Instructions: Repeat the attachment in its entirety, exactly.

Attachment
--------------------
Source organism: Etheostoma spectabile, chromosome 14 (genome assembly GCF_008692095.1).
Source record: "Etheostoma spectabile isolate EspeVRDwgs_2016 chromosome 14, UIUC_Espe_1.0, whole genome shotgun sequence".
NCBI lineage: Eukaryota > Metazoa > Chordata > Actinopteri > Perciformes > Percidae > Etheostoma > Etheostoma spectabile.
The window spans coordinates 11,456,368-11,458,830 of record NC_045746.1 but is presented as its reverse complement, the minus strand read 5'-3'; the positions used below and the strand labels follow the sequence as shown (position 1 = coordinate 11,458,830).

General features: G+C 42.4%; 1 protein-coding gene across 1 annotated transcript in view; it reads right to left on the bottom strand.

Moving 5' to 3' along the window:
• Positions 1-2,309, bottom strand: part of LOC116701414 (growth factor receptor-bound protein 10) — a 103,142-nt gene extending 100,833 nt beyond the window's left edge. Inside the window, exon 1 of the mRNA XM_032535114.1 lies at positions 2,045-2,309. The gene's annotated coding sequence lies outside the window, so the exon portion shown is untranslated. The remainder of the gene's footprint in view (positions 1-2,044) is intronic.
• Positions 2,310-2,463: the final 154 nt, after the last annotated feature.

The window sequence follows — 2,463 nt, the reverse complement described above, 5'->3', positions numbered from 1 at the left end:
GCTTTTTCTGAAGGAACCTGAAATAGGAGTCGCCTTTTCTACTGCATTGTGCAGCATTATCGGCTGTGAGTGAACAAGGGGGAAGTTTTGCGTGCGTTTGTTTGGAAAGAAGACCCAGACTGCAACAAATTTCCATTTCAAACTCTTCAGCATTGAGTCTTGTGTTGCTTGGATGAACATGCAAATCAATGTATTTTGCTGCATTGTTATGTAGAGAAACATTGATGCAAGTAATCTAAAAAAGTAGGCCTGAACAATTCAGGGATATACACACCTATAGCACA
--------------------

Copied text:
Source organism: Etheostoma spectabile, chromosome 14 (genome assembly GCF_008692095.1).
Source record: "Etheostoma spectabile isolate EspeVRDwgs_2016 chromosome 14, UIUC_Espe_1.0, whole genome shotgun sequence".
NCBI lineage: Eukaryota > Metazoa > Chordata > Actinopteri > Perciformes > Percidae > Etheostoma > Etheostoma spectabile.
The window spans coordinates 11,456,368-11,458,830 of record NC_045746.1 but is presented as its reverse complement, the minus strand read 5'-3'; the positions used below and the strand labels follow the sequence as shown (position 1 = coordinate 11,458,830).

General features: G+C 42.4%; 1 protein-coding gene across 1 annotated transcript in view; it reads right to left on the bottom strand.

Moving 5' to 3' along the window:
• Positions 1-2,309, bottom strand: part of LOC116701414 (growth factor receptor-bound protein 10) — a 103,142-nt gene extending 100,833 nt beyond the window's left edge. Inside the window, exon 1 of the mRNA XM_032535114.1 lies at positions 2,045-2,309. The gene's annotated coding sequence lies outside the window, so the exon portion shown is untranslated. The remainder of the gene's footprint in view (positions 1-2,044) is intronic.
• Positions 2,310-2,463: the final 154 nt, after the last annotated feature.

The window sequence follows — 2,463 nt, the reverse complement described above, 5'->3', positions numbered from 1 at the left end:
GCTTTTTCTGAAGGAACCTGAAATAGGAGTCGCCTTTTCTACTGCATTGTGCAGCATTATCGGCTGTGAGTGAACAAGGGGGAAGTTTTGCGTGCGTTTGTTTGGAAAGAAGACCCAGACTGCAACAAATTTCCATTTCAAACTCTTCAGCATTGAGTCTTGTGTTGCTTGGATGAACATGCAAATCAATGTATTTTGCTGCATTGTTATGTAGAGAAACATTGATGCAAGTAATCTAAAAAAGTAGGCCTGAACAATTCAGGGATATACACACCTATAGCACA